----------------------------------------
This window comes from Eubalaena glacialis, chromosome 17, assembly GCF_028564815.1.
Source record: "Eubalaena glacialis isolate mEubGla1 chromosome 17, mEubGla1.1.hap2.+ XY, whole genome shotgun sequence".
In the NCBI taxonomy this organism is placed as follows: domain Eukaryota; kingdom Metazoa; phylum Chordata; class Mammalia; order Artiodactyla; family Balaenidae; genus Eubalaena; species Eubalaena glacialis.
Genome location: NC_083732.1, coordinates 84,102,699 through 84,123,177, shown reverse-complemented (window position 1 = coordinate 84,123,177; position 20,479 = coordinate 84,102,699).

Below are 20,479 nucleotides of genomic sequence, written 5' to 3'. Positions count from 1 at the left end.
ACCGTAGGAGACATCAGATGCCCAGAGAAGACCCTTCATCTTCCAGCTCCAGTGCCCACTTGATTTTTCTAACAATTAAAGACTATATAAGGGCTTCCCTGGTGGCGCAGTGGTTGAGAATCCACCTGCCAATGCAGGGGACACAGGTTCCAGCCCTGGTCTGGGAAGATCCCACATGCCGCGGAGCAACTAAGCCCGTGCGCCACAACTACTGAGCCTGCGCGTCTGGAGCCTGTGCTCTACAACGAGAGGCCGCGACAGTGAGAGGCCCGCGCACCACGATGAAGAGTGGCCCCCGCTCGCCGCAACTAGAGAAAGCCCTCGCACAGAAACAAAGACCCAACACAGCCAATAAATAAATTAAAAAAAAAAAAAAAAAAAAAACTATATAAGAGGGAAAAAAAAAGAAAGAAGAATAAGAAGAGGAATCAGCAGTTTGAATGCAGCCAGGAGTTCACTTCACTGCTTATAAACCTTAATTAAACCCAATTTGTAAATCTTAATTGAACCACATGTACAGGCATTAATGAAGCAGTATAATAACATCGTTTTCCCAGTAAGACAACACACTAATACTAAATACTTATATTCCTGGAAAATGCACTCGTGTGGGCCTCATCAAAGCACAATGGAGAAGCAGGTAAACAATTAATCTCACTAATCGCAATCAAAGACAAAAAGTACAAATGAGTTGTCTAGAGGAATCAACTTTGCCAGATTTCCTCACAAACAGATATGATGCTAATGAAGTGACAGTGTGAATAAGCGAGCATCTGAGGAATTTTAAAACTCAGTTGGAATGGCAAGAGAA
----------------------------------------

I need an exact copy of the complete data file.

This window comes from Eubalaena glacialis, chromosome 17, assembly GCF_028564815.1.
Source record: "Eubalaena glacialis isolate mEubGla1 chromosome 17, mEubGla1.1.hap2.+ XY, whole genome shotgun sequence".
In the NCBI taxonomy this organism is placed as follows: domain Eukaryota; kingdom Metazoa; phylum Chordata; class Mammalia; order Artiodactyla; family Balaenidae; genus Eubalaena; species Eubalaena glacialis.
Genome location: NC_083732.1, coordinates 84,102,699 through 84,123,177, shown reverse-complemented (window position 1 = coordinate 84,123,177; position 20,479 = coordinate 84,102,699).

Below are 20,479 nucleotides of genomic sequence, written 5' to 3'. Positions count from 1 at the left end.
ACCGTAGGAGACATCAGATGCCCAGAGAAGACCCTTCATCTTCCAGCTCCAGTGCCCACTTGATTTTTCTAACAATTAAAGACTATATAAGGGCTTCCCTGGTGGCGCAGTGGTTGAGAATCCACCTGCCAATGCAGGGGACACAGGTTCCAGCCCTGGTCTGGGAAGATCCCACATGCCGCGGAGCAACTAAGCCCGTGCGCCACAACTACTGAGCCTGCGCGTCTGGAGCCTGTGCTCTACAACGAGAGGCCGCGACAGTGAGAGGCCCGCGCACCACGATGAAGAGTGGCCCCCGCTCGCCGCAACTAGAGAAAGCCCTCGCACAGAAACAAAGACCCAACACAGCCAATAAATAAATTAAAAAAAAAAAAAAAAAAAAAACTATATAAGAGGGAAAAAAAAAGAAAGAAGAATAAGAAGAGGAATCAGCAGTTTGAATGCAGCCAGGAGTTCACTTCACTGCTTATAAACCTTAATTAAACCCAATTTGTAAATCTTAATTGAACCACATGTACAGGCATTAATGAAGCAGTATAATAACATCGTTTTCCCAGTAAGACAACACACTAATACTAAATACTTATATTCCTGGAAAATGCACTCGTGTGGGCCTCATCAAAGCACAATGGAGAAGCAGGTAAACAATTAATCTCACTAATCGCAATCAAAGACAAAAAGTACAAATGAGTTGTCTAGAGGAATCAACTTTGCCAGATTTCCTCACAAACAGATATGATGCTAATGAAGTGACAGTGTGAATAAGCGAGCATCTGAGGAATTTTAAAACTCAGTTGGAATGGCAAGAGAA